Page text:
Then Peter came to Jesus and asked, "Lord, how often should I forgive someone who sins against me? Seven times?
"No not seven times" Jesus replied, "but seventy times seven!"
There are times when I am led to pray with people who are very hurt and have major issues with something. I am no counselor nor very wise, so I have to leave the words to God so that He can lead me in prayer to help the person who has asked for healing and peace.
Many times the person has an issue with forgiveness. They find it hard to forgive another person, situation or even God. Because of this their peace of mind is shattered and they can are angry, frustrated and dis at ease. They see the fault with the other person. But where does the real problem lie?
We can all take things the wrong way, get the wrong end of the stick, fester on an old wound which rears its ugly head when a word or action is said or done. Quite simply we are human. But ought we to allow others to attack our peace of mind and then ruminate over the hurt word or action for days, months or even years? Of course this is easier said than done, we have all been there and no doubt done exactly that.
When a person says 'I need prayer because someone has hurt me', the first thing I ask is, "have you forgiven them?", and secondly, "have you forgiven yourself for listening to them?" Usually there is a pause. Sometimes there is a 'yes' to the first question and a silence to the second, or a 'no' to the first question and a 'why do I need to forgive myself, I am not the one who has caused the problem?'
Forgiveness before healing.
It is easy to see why we need to forgive someone for hurting us, it is sometimes harder to see that we need to forgive ourselves for listening to the lies that the other person planted in our minds that are causing our lack of peace. We want to blame the other person, expect them to say sorry for their unkindness, to realize they have caused us unhappiness, we want them to take responsibility for their cruel actions towards us. Because of this we often don't see our need to forgive ourselves in a response to such things.
(Just to make something clear I am not talking about heinous crimes, where hurts are forced upon people.)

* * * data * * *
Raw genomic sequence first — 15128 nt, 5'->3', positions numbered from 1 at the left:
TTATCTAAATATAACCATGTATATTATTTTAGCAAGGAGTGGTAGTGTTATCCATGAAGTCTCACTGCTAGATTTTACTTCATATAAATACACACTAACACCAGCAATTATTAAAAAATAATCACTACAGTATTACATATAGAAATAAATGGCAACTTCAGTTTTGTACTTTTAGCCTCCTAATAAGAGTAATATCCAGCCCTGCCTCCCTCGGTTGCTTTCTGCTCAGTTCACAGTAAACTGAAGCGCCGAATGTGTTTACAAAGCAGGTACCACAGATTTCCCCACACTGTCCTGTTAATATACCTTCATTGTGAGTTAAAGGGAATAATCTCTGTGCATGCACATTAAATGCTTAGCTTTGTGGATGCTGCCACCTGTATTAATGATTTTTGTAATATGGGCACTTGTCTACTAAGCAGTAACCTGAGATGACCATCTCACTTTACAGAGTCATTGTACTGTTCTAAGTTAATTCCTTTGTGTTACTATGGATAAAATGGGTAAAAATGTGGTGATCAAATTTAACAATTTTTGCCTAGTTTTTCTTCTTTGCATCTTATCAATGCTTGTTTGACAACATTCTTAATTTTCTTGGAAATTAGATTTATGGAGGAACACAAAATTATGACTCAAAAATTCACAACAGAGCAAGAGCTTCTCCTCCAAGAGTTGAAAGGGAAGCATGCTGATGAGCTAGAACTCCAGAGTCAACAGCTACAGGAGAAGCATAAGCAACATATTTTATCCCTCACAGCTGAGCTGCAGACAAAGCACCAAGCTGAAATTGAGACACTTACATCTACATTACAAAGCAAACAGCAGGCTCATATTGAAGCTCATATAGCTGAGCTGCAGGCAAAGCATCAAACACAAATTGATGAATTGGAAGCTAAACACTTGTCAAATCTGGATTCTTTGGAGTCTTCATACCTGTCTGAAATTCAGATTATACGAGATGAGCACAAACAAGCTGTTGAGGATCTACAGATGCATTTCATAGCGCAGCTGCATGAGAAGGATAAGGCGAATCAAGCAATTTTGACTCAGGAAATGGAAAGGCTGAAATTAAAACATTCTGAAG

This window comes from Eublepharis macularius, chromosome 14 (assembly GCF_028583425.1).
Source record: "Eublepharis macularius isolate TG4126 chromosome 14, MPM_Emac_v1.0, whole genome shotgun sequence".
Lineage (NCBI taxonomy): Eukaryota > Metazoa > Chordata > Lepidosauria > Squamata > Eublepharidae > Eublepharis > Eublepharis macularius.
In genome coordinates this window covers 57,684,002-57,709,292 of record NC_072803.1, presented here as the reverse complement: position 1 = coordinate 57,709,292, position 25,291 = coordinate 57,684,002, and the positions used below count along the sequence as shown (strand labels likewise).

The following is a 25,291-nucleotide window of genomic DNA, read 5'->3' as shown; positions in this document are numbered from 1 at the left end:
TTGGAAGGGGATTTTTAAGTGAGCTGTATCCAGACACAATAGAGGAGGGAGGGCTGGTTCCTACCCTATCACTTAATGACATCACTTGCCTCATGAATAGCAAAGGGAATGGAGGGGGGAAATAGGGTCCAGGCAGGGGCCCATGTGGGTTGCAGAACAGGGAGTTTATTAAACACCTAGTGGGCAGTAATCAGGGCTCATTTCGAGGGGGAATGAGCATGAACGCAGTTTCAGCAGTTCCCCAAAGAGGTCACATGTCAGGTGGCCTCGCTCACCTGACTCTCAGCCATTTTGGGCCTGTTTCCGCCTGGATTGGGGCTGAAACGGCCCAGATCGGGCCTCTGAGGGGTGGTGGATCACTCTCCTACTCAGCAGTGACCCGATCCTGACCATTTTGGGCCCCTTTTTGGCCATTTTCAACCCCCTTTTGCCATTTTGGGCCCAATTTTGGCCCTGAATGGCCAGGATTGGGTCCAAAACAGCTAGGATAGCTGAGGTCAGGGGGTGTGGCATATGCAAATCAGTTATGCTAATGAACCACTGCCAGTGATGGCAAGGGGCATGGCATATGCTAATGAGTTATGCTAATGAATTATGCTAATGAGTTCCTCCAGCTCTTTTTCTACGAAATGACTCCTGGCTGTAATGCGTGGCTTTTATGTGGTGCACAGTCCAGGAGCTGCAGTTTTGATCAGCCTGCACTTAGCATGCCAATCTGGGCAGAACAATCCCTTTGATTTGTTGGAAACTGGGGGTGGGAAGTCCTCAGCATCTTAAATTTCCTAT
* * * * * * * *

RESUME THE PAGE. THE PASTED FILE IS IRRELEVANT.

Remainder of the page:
Sometimes writing things down can help, then we can see where we have listened to the wrong voice.
Here is an example.
A work colleague starts a rumour that I am jealous of her because she is better at her job. She is saying that I am telling others that she is lazy and incompetent.
My reaction, I feel hurt, upset and angry because I have not acted nor thought in that way. I want her to stop lying and talk to me about why she is being so unkind. She refuses and continues to spread the gossip. Work begins to become unbearable as others listen to the wrong story. I am seen as the bad guy.
I try to forgive, but the words and actions are eating away at me. Why are they eating away at me? They are causing me a problem because I have not forgiven myself for listening to them. If I write them down I will know that they are not true. They cannot harm me because they are founded on lies.
God is in the Truth, I must place this hurt at His feet to allow His precious blood to heal me and my response to this lie.
Once I have found peace with God and accepted His Truth, His understanding of forgiveness into my life, I can then go on to forgive the person for their actions. I can pray into the situation, call on the Truth and claim God's victory. This is the Amen. To add the Alleluia I then need to pray blessings on the person who has hurt me.
I have seen great healing occur when praying with people who have taken this path.
When we understand that we have to forgive ourselves as well as others, not seven times but seventy times seven we see the Power that is offered to us by God, who with His help can bring us closer to Him through the communion of forgiveness.
"If you forgive those who sin against you, your heavenly Father will forgive you."